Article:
So, while Westminster has the constitutional basis for blocking a Scottish referendum, and holds financial and military dominance over Scotland. In real politics it wouldn't block a clearly expressed will to hold a referendum, nor a clear vote to leave.

As for your second question, you should split it off, I suspect it has been asked before. It would be possible for an Independent Scotland to rejoin the EU, but it would be a matter of negotiation between the EU and an independent Scottish government.

  • What is the climat right now in UK about that ?
    – Gautier C
    Commented Jun 24, 2016 at 10:55
  • 2
    The AV referendum was binding. Admitted it took a specific wording of the act to cause it to be (effectively listing what the effects of a yes vote would be).
    – origimbo
    Commented Jun 24, 2016 at 13:13
  • 1
    @origimbo The AV referendum was binding, but Parliament could still have passed another law to annul it before it took effect. Parliament is sovereign, and can do whatever it wants.
    – Mike Scott
    Commented Jun 15, 2018 at 20:00

For the 2014 Scottish Referendum, Nicola Sturgeon MSP introduced it through the Scottish Independence Referendum Bill 2013 and the Scottish Independence Referendum (Franchise) Act 2013. The bill was passed as the majority of the house (unlike Westminster, it's unicameral - so it only has one legislative building), mainly made up of the SNP, supported the bill. It was only truly possible because of an agreement between Westminster and Holyrood to make an exception to the Scotland Act 1998 for this referendum, called the Edinburgh Agreement. This was signed in 2012, and said that:

The governments have agreed to promote an Order in Council under Section 30 of the Scotland Act 1998 in the United Kingdom and Scottish Parliaments to allow a single-question referendum on Scottish independence to be held before the end of 2014. The Order will put it beyond doubt that the Scottish Parliament can legislate for that referendum.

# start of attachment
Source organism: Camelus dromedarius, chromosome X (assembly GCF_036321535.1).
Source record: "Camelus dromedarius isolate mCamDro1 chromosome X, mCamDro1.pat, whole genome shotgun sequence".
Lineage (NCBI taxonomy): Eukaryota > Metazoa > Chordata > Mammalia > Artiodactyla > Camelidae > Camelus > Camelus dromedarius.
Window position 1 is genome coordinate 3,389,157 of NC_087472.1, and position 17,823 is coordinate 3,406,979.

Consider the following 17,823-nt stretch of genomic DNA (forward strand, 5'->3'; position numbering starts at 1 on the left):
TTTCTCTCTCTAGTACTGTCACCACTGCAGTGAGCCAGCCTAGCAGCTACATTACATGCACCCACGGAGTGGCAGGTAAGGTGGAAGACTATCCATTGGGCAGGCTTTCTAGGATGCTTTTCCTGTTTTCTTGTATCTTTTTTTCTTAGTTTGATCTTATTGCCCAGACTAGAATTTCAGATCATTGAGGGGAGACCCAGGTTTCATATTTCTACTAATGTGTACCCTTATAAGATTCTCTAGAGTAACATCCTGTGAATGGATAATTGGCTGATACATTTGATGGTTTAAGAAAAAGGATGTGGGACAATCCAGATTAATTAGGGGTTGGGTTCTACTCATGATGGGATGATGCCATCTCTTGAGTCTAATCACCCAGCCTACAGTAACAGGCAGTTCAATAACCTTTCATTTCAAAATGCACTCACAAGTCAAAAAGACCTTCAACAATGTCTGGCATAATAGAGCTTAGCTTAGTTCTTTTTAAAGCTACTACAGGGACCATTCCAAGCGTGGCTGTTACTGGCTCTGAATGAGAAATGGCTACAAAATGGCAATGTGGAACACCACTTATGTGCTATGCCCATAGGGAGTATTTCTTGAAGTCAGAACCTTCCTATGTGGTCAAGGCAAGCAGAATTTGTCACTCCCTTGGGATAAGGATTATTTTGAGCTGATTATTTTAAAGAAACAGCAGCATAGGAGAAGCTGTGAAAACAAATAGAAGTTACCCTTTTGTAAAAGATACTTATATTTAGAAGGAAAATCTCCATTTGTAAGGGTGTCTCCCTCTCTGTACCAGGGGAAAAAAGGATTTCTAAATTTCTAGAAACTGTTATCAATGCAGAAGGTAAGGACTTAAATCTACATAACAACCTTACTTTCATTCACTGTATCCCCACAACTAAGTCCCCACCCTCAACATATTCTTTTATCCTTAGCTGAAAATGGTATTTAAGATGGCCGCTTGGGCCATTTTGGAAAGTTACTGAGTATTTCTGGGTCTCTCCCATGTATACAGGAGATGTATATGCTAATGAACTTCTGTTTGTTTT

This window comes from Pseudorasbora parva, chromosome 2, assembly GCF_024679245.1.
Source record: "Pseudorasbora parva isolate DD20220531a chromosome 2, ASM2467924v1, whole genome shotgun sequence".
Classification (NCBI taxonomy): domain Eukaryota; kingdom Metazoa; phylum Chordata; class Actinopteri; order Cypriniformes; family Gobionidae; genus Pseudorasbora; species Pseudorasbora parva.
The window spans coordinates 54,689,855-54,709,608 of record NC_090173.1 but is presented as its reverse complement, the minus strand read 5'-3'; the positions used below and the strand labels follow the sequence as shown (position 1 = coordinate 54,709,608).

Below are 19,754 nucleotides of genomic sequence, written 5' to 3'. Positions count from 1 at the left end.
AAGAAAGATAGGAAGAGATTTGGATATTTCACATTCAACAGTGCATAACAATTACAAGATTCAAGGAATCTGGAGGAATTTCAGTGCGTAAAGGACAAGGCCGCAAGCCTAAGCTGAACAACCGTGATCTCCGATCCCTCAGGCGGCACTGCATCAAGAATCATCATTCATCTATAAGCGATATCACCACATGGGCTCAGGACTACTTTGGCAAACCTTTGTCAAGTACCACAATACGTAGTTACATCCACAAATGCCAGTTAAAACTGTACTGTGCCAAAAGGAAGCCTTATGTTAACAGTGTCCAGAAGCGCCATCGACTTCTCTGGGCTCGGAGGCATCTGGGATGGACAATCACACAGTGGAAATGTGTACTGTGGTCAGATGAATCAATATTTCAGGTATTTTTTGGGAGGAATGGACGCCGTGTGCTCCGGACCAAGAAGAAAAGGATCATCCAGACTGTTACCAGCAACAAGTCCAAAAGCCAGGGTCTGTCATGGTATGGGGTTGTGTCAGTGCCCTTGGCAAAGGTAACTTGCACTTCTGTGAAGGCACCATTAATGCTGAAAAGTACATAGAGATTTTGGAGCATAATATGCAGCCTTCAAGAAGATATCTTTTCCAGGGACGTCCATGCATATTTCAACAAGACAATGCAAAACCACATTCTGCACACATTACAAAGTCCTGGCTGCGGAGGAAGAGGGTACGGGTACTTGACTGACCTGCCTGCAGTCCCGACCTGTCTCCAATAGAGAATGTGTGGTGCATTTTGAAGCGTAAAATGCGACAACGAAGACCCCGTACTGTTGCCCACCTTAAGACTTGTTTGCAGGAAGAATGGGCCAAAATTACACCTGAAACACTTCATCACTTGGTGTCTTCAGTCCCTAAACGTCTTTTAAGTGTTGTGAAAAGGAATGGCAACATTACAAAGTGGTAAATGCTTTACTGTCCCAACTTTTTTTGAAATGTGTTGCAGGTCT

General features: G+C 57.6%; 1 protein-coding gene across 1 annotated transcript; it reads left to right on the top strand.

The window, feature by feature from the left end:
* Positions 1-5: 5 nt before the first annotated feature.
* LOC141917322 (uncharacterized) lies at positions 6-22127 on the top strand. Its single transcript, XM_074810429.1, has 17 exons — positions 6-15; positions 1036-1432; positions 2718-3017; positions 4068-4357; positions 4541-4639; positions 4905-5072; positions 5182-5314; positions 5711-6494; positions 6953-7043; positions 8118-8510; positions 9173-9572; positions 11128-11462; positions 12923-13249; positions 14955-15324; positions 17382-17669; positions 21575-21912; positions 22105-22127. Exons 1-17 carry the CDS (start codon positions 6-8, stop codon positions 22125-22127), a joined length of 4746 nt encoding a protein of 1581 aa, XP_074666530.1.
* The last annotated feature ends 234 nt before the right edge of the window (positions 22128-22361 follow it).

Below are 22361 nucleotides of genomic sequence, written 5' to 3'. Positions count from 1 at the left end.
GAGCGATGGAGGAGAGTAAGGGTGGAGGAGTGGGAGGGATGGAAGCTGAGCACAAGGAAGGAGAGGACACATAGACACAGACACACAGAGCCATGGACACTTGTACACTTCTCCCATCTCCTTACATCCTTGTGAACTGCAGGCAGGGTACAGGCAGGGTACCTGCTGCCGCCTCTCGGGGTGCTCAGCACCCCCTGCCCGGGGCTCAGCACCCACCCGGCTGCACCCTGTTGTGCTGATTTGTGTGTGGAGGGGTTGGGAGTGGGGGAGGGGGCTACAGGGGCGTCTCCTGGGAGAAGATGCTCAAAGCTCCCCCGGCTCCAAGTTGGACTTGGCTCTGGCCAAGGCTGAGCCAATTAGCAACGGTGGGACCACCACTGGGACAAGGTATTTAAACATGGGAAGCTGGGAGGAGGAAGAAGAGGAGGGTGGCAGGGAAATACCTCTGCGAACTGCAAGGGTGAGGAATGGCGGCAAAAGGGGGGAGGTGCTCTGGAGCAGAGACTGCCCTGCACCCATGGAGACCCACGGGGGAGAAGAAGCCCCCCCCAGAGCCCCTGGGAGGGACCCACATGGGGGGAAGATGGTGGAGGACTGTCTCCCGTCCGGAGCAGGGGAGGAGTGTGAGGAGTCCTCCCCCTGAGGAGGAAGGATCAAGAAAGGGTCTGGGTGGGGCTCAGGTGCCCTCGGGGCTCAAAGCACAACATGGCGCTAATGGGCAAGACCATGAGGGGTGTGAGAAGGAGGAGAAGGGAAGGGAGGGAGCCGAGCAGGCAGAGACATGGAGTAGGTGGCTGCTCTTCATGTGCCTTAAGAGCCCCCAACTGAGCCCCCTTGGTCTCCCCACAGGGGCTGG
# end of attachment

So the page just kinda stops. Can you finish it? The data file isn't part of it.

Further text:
But what has Nicola Sturgeon MSP done so far to enact a new referendum? At the time that I post this, it's barely been 24 hours since polling finished, and 7 hours since the MSP held a news conference. Here is a relevant piece from her speech:

I can therefore confirm today that in order to protect [our place in Europe] we will begin to prepare the legislation that would be required to enable a new independence referendum to take place if and when Parliament so decides.

From what I can tell, Westminster could do the following:

  1. Refuse to sign over legitimacy through an agreement similar to the 2012 Edinburgh Agreement

  2. Remove Holyrood's legitimacy all together (unlikely) by repealing the Scotland Act 1998

Additionally, in Holyrood the bill calling for the referendum could be rejected, either in a reading or by a committee.


Concerning question number 3. From a legal perspective Scotland would be a new entity. It would therefore be treated as wholly separate from the United Kingdom in terms of EU membership and would have to join as a new member, rather than rejoin.

It would start the entry process from scratch using much the same process as any new applicant would.

In this regard, Scotland would be well placed when it comes to regulations and human rights, as it is already closely aligned with the EU it, but it would face considerable difficulties when it comes to economic alignment as Scotland originally joined the EU as part of a much larger entity, and was dependant on the English economy to meet some criteria.

In particular, Scotland would need to restructure its public sector and its economy in order to meet EU requirements over its budget deficits. This would entail significant cuts in public spending or substantial increases in taxation.